Kids struggle with analog clocks, sign of changing times
Schools in England are ditching analog clocks for digital clocks in school testing rooms, according to recent reports.
The reasoning behind the move is that not enough young people know how to read the clock, and they're miscalculating how much time they have left on tests.
The thinking is those occurrences lead to anxiety, poor time management and lower test scores.
While schools here in the U.S. aren't rushing to the same move and swapping analog clocks for digital ones just yet, it's a trend we may soon see.
Multiple studies released over the past several years show American children aren't good at telling time.
Eyewitness News conducted a small survey of 10 children, teens and young adults at a local tutoring facility and found only 3 of the 10 could correctly identify the time on the clock on their first attempt.
According to Bakersfield Tutoring Club Director Amanda Cawood, the issue is kids just don't feel like they need the clock.
"Nobody looks at the clock," Cawood said. "They look at a (digital) watch or cellphone. It's a dying art."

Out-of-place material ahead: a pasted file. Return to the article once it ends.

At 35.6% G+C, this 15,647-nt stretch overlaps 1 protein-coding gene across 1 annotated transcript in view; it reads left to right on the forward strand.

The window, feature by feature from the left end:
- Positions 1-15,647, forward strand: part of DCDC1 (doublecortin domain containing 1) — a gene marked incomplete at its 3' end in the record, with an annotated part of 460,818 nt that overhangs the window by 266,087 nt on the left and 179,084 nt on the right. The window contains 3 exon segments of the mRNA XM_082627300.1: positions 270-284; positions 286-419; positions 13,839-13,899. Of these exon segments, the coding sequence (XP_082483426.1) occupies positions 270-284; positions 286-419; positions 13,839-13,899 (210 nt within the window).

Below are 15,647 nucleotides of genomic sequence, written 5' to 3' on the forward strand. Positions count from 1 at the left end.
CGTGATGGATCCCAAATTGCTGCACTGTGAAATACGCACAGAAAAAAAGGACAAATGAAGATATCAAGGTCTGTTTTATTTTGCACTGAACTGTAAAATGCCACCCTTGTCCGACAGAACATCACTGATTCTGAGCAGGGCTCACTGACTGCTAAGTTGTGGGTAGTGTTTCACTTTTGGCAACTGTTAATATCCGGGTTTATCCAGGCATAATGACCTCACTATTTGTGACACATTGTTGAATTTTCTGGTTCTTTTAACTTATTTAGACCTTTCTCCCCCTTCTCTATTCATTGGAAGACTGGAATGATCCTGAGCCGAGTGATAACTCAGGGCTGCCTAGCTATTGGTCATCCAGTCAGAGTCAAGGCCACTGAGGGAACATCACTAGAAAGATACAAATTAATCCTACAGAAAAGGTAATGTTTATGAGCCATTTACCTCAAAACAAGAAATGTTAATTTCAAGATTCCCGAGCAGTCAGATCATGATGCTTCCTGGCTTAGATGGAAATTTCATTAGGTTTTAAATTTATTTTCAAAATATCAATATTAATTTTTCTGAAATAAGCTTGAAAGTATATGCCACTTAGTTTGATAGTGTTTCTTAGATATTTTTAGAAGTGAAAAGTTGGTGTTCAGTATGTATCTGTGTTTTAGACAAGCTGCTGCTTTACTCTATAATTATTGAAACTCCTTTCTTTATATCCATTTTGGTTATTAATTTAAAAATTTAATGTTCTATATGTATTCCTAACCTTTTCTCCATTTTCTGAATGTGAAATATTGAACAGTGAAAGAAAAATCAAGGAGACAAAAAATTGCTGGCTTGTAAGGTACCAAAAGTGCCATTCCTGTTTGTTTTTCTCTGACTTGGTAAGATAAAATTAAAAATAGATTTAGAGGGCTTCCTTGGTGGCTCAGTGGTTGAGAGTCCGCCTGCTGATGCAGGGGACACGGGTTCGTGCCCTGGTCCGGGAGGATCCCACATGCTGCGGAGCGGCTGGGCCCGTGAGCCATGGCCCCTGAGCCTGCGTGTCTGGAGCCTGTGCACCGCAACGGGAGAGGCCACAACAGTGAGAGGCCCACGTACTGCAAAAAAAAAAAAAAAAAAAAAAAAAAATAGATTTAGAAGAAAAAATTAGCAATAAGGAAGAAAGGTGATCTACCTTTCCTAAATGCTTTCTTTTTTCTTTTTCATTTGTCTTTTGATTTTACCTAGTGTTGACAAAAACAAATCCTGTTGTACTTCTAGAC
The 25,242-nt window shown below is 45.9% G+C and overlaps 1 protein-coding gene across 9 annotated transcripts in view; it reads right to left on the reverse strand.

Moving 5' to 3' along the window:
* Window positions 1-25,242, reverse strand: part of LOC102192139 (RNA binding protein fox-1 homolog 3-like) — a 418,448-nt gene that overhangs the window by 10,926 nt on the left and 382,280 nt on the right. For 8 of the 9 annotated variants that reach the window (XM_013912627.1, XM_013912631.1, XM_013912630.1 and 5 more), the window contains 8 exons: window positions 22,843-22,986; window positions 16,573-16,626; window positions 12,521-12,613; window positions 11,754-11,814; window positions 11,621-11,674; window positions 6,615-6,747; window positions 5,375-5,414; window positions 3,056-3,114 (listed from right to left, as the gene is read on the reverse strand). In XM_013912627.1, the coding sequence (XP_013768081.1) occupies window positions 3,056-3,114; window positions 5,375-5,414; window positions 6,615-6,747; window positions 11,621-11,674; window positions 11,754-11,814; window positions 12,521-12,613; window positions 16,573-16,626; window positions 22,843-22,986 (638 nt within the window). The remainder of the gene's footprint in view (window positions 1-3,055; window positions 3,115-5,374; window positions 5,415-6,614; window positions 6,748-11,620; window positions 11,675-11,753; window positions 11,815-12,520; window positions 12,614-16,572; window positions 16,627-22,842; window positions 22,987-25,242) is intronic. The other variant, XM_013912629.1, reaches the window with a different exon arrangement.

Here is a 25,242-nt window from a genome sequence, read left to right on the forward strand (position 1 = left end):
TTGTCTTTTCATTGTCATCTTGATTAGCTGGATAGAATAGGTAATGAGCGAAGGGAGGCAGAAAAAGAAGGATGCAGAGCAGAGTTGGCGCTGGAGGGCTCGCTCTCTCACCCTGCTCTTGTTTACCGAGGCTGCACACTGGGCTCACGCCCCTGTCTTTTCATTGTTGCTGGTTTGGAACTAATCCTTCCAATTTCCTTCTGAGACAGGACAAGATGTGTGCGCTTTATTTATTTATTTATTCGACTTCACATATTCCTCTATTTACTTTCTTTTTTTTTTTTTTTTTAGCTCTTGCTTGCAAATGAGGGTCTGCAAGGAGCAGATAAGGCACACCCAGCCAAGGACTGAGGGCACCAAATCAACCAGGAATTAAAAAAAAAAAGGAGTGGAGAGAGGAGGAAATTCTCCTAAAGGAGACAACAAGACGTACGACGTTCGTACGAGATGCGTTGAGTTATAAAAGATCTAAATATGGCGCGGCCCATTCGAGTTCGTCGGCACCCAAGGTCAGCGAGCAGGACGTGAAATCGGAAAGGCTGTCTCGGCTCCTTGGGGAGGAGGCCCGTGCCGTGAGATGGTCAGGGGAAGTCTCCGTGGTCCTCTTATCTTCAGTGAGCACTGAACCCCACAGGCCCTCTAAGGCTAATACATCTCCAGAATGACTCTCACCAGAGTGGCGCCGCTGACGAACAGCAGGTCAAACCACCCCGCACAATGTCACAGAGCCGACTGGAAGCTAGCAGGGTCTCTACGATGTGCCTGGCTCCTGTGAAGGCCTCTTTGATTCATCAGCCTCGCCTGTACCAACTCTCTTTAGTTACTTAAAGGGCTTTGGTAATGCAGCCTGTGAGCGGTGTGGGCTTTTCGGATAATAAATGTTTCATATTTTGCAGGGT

Of the students surveyed, many said they learned how to read a clock at some point, but many believed they'd forgotten how to read the clock after just a year or two.
Cawood said this trend doesn't only apply to clocks, but many other skills that are no longer emphasized in the digital age.
Texting and typing have replaced pen-and-paper writing, leading to poor penmanship. Spellcheck and autocorrect have replaced learning to spell. Calculators replaced basic math skills.
Digital clocks and thermometers have replaced knowing how to read either device.
To be fair there may never be another use for some of these skills. For example, no one is complaining that kids don't know how to use a sundial or hourglass to tell time.
However, tools like the clock provide kids with a lesson in critical thinking and problem solving by taking the abstract concept of time and giving it a physical representation. The clock embodies the planet as the hands rotate in sync with the Earth. There is much to be learned from the seemingly "old-school" technology.